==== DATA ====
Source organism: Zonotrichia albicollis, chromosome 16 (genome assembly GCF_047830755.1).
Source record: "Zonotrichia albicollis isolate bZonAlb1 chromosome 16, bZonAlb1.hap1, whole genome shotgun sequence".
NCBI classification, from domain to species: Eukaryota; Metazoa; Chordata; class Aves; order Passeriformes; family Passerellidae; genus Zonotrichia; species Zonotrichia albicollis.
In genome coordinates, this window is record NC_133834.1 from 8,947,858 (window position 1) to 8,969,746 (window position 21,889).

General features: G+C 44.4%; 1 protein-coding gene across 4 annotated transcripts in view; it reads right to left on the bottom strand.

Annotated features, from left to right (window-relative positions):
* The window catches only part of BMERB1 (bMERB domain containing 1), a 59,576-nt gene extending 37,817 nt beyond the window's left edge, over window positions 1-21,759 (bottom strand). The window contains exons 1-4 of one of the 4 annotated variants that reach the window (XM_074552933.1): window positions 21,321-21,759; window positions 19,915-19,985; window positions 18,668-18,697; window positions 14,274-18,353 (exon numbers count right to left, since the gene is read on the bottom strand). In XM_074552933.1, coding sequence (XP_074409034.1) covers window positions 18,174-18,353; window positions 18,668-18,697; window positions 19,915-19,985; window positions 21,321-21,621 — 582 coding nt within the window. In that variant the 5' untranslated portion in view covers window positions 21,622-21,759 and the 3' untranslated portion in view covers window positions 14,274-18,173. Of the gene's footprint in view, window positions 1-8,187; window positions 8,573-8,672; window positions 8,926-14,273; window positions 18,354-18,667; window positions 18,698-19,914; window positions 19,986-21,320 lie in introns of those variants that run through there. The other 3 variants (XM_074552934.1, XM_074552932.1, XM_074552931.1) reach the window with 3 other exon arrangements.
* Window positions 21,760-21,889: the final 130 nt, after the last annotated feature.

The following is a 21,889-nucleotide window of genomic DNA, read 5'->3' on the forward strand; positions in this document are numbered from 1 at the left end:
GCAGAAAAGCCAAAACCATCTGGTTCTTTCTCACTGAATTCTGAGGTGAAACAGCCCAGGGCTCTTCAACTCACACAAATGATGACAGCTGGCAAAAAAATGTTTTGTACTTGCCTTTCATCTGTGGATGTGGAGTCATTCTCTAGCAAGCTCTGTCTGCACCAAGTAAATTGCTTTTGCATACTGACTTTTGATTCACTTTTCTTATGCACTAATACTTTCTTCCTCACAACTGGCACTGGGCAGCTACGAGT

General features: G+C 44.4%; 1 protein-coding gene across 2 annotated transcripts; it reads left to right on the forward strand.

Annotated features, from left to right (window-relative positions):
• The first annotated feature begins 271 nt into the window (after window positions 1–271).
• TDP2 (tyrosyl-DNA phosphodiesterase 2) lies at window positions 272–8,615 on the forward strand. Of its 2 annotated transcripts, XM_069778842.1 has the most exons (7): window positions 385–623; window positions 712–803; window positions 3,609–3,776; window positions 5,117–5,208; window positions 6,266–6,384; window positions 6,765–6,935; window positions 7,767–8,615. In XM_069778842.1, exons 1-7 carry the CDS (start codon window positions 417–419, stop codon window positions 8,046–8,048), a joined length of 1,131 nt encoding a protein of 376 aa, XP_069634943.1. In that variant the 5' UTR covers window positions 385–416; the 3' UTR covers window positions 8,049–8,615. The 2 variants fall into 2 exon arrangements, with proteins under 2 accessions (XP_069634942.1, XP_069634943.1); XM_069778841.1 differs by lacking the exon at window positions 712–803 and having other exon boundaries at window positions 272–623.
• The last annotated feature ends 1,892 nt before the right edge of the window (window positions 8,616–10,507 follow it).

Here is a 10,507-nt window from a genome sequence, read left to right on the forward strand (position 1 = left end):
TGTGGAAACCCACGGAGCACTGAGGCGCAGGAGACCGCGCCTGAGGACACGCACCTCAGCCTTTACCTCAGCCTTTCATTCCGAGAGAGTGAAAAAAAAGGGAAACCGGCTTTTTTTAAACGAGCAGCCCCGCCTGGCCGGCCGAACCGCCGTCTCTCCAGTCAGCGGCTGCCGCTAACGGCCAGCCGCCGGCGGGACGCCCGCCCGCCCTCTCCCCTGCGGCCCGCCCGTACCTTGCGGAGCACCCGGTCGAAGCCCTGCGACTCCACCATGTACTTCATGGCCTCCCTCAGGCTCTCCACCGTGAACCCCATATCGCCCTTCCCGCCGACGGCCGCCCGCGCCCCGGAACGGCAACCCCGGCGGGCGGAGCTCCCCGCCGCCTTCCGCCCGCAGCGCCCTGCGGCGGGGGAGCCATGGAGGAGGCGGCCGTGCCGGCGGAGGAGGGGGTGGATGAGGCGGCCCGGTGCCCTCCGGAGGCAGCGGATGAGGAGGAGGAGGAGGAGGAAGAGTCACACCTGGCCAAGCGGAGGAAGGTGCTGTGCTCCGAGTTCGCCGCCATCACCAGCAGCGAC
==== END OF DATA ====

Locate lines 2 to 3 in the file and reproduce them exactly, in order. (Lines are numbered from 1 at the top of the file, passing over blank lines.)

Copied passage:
Source record: "Zonotrichia albicollis isolate bZonAlb1 chromosome 16, bZonAlb1.hap1, whole genome shotgun sequence".
NCBI classification, from domain to species: Eukaryota; Metazoa; Chordata; class Aves; order Passeriformes; family Passerellidae; genus Zonotrichia; species Zonotrichia albicollis.